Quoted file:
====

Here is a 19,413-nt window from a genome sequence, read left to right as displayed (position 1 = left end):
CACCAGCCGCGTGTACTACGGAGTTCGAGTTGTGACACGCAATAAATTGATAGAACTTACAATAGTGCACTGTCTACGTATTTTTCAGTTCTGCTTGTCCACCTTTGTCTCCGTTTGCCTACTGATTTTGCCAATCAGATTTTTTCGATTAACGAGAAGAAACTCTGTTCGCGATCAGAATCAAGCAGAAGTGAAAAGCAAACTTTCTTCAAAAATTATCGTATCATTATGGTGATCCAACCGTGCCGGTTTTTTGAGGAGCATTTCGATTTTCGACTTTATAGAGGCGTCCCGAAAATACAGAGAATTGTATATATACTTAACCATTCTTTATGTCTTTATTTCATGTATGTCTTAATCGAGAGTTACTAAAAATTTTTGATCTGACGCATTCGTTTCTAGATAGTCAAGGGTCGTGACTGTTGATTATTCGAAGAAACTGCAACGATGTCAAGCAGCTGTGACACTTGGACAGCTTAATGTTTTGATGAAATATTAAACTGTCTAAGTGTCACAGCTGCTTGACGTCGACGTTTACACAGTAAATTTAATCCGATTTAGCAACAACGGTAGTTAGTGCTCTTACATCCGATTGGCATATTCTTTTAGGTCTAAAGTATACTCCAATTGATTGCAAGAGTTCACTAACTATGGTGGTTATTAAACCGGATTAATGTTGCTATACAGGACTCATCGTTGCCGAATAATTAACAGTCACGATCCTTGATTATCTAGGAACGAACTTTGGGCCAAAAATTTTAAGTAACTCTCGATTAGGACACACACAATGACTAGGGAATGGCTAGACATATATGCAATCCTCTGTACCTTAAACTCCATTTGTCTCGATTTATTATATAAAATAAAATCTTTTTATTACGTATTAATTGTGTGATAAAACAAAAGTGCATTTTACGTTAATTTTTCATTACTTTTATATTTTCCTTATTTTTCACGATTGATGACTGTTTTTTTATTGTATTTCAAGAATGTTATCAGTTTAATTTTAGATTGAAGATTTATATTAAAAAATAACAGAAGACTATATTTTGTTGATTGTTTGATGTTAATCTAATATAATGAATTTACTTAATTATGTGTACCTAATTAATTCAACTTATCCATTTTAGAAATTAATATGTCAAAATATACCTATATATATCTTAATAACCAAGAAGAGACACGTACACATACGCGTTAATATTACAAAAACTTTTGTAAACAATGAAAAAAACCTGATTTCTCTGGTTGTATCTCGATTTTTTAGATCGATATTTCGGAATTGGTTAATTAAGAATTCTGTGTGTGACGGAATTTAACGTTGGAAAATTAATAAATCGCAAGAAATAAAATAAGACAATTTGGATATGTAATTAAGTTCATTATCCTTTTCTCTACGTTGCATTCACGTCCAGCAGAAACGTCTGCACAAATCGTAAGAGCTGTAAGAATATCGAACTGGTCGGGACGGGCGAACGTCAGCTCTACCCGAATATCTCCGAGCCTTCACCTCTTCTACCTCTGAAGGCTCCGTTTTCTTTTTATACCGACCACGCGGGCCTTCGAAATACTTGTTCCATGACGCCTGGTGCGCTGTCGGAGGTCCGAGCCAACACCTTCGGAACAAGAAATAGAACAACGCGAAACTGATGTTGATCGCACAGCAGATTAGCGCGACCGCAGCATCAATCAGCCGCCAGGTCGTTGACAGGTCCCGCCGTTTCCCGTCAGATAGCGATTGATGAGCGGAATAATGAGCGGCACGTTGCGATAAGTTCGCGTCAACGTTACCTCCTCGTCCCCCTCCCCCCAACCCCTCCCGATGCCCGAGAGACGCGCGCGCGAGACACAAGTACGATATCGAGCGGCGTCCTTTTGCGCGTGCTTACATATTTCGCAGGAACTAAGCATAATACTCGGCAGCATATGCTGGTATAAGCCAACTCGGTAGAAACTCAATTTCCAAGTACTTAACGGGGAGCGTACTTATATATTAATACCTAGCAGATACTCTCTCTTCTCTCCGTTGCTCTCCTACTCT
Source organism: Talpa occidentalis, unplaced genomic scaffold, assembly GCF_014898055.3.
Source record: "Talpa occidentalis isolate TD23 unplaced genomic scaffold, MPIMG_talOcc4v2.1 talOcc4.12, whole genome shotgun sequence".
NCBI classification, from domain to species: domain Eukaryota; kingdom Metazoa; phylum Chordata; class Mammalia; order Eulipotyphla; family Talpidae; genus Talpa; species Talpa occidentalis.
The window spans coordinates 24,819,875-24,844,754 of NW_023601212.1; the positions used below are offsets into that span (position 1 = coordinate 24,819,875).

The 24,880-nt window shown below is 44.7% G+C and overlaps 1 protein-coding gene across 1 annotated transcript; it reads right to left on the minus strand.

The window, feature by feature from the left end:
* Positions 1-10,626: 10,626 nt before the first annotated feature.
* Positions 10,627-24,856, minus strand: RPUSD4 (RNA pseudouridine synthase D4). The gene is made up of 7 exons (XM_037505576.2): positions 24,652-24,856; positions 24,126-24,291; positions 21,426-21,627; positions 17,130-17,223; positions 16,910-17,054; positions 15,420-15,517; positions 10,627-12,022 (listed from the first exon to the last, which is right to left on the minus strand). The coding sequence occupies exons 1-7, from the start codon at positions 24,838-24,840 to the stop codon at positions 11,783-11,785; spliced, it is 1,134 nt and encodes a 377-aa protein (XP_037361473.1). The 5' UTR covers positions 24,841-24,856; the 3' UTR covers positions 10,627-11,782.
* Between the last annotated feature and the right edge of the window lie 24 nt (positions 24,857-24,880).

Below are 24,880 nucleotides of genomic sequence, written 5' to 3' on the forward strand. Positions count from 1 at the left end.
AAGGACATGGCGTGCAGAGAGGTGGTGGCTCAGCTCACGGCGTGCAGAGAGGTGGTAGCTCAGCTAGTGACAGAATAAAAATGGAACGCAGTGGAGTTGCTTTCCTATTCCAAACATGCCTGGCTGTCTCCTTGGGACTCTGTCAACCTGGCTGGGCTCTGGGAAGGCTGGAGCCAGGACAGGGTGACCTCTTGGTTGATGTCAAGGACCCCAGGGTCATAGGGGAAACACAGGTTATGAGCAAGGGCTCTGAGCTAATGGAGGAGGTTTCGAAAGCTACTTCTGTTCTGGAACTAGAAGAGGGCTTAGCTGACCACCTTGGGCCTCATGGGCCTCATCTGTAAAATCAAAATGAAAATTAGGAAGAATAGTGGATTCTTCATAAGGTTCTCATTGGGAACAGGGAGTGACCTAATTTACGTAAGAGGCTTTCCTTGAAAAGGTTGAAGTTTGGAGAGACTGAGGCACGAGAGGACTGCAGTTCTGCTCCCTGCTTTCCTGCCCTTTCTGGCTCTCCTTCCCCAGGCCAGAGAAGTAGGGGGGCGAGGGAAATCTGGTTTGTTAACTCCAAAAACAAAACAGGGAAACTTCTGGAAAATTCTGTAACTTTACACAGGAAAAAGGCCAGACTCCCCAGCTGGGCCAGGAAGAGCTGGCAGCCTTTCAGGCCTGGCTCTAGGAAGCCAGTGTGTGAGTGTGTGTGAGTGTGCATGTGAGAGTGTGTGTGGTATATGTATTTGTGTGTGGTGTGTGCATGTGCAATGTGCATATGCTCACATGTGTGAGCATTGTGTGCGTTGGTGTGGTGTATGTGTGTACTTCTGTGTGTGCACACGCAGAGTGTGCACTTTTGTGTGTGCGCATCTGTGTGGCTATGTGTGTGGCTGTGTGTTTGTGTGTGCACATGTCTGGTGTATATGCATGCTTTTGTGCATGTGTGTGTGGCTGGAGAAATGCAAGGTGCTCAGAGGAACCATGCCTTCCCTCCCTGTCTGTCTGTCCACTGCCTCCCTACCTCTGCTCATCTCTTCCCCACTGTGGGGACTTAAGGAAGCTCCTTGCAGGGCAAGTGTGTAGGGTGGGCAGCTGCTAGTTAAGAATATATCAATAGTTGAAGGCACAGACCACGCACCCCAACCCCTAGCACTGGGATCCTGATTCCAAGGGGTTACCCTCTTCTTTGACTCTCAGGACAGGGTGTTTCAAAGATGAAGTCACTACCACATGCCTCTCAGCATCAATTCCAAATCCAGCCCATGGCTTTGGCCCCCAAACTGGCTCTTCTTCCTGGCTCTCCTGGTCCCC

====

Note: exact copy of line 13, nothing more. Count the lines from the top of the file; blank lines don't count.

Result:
AAGGACATGGCGTGCAGAGAGGTGGTGGCTCAGCTCACGGCGTGCAGAGAGGTGGTAGCTCAGCTAGTGACAGAATAAAAATGGAACGCAGTGGAGTTGCTTTCCTATTCCAAACATGCCTGGCTGTCTCCTTGGGACTCTGTCAACCTGGCTGGGCTCTGGGAAGGCTGGAGCCAGGACAGGGTGACCTCTTGGTTGATGTCAAGGACCCCAGGGTCATAGGGGAAACACAGGTTATGAGCAAGGGCTCTGAGCTAATGGAGGAGGTTTCGAAAGCTACTTCTGTTCTGGAACTAGAAGAGGGCTTAGCTGACCACCTTGGGCCTCATGGGCCTCATCTGTAAAATCAAAATGAAAATTAGGAAGAATAGTGGATTCTTCATAAGGTTCTCATTGGGAACAGGGAGTGACCTAATTTACGTAAGAGGCTTTCCTTGAAAAGGTTGAAGTTTGGAGAGACTGAGGCACGAGAGGACTGCAGTTCTGCTCCCTGCTTTCCTGCCCTTTCTGGCTCTCCTTCCCCAGGCCAGAGAAGTAGGGGGGCGAGGGAAATCTGGTTTGTTAACTCCAAAAACAAAACAGGGAAACTTCTGGAAAATTCTGTAACTTTACACAGGAAAAAGGCCAGACTCCCCAGCTGGGCCAGGAAGAGCTGGCAGCCTTTCAGGCCTGGCTCTAGGAAGCCAGTGTGTGAGTGTGTGTGAGTGTGCATGTGAGAGTGTGTGTGGTATATGTATTTGTGTGTGGTGTGTGCATGTGCAATGTGCATATGCTCACATGTGTGAGCATTGTGTGCGTTGGTGTGGTGTATGTGTGTACTTCTGTGTGTGCACACGCAGAGTGTGCACTTTTGTGTGTGCGCATCTGTGTGGCTATGTGTGTGGCTGTGTGTTTGTGTGTGCACATGTCTGGTGTATATGCATGCTTTTGTGCATGTGTGTGTGGCTGGAGAAATGCAAGGTGCTCAGAGGAACCATGCCTTCCCTCCCTGTCTGTCTGTCCACTGCCTCCCTACCTCTGCTCATCTCTTCCCCACTGTGGGGACTTAAGGAAGCTCCTTGCAGGGCAAGTGTGTAGGGTGGGCAGCTGCTAGTTAAGAATATATCAATAGTTGAAGGCACAGACCACGCACCCCAACCCCTAGCACTGGGATCCTGATTCCAAGGGGTTACCCTCTTCTTTGACTCTCAGGACAGGGTGTTTCAAAGATGAAGTCACTACCACATGCCTCTCAGCATCAATTCCAAATCCAGCCCATGGCTTTGGCCCCCAAACTGGCTCTTCTTCCTGGCTCTCCTGGTCCCC